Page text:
Houses are among the biggest concerns in a divorce. Pragmatically, they are expensive pieces of real estate, and there is a fear that losing one can damage your finances. Emotionally, they are places full of memories, and people don’t want to lose them.
To protect any property in a divorce, you must be aware of how your state divides assets. This will help you prepare for what to expect, and it will help you strategize. You may find, for instance, that it will be better to sacrifice one piece of property to keep another.
Nevada uses the “community property division” method.
Here is a broad overview of community property division. Learning about this system can prepare you for ways to keep your home in a divorce.
Community Property Division is Equal
In states that use the community property system, the goal is to give each spouse 50% of the overall marital assets. This includes money in savings, physical property, and even debt.
When you keep physical property in a Nevada divorce, you will owe your spouse half the value of that property.
This system creates a problem for people, especially when they keep the home. The value is tied to the property itself. Someone who keeps a $500,000 house may not have the liquid assets to give their spouse the $250,000 difference.
In situations like these, spouses have options. They can:
- Pay the other spouse ½ the value of the property, as mentioned above
- Trade physical property up to ½ the value of the property
- Sell the property and split the profits equally with the other spouse
If you want to keep the home, you need to make a plan. Work with your attorney now, and create an offer. You may be able to construct a fair trade that will keep your spouse compensated.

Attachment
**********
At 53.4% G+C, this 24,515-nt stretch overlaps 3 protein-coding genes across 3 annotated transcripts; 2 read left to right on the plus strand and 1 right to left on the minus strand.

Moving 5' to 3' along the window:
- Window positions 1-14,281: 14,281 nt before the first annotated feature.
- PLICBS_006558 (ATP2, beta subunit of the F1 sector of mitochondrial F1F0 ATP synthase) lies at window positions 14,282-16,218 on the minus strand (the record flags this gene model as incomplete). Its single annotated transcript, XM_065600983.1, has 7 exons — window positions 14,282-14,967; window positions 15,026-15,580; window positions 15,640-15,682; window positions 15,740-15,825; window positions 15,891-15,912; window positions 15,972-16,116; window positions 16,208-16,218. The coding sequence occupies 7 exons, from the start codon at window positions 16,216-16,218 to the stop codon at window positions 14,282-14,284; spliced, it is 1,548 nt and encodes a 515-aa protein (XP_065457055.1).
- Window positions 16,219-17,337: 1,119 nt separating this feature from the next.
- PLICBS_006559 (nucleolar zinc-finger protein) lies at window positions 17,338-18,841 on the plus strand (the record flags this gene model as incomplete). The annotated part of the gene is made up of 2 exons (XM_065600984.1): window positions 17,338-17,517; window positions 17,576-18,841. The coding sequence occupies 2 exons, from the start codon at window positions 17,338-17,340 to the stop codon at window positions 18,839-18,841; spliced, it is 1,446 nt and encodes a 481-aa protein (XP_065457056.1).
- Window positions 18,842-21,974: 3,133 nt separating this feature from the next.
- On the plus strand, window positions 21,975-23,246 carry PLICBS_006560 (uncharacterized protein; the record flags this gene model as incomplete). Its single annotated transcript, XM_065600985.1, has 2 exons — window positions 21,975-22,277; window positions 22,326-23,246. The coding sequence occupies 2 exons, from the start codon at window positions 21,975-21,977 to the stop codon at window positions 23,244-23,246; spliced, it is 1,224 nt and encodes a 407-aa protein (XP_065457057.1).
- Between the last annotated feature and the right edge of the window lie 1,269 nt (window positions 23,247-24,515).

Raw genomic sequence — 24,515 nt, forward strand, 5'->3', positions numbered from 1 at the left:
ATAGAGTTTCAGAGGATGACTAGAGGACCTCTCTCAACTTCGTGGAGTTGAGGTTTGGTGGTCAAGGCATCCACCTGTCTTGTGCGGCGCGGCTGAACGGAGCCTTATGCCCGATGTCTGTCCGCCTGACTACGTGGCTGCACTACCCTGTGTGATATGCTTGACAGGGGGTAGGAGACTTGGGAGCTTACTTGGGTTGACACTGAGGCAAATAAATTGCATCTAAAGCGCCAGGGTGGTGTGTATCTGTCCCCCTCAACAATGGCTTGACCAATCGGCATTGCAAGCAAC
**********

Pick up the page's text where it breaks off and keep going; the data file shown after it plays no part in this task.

Entitlement to Property
Even in a community property state like Nevada, you must argue that property should rightfully go to you. This is called claiming entitlement.
With the home, you must show how you contributed to the home. Many stay-at-home parents have an advantage here. It’s easy for them to prove that they used the home most. Often, they are also responsible for keeping the place clean. They may also have overseen maintenance or expansions.
With entitlement, money is not the main concern. The court generally doesn’t care about who made the payments. It simply wants to know who controlled, used, or contributed to the property.
Marital Property vs. Separate Property
Marital property is divided in a divorce. Generally, this is any property you acquired during the marriage. The law assumes that all your assets go toward the good of the family. Therefore, if one spouse buys a magazine, the other jointly owns that property.
Separate property originates outside of the marriage, and it belongs to just one person. The court should not consider this property when dividing assets. Separate assets include inheritance, gifts from people outside of the marriage, and property you owned before the marriage.
Separate property can, however, become entangled. For instance, your spouse could help you build a home on your inherited land, or they could work for a business you started before the marriage. On such occasions, separate property becomes “co-mingled.”
To keep your co-mingled property, you must make claims for entitlement just as you would with marital property. It will be most effective to prove that your spouse inhibited or sabotaged the property somehow, but you can use standard entitlement strategies as well.
If you’re concerned about losing your home in a divorce, our firm is here to help. You can schedule time with us online or call us now at (702) 904-9898.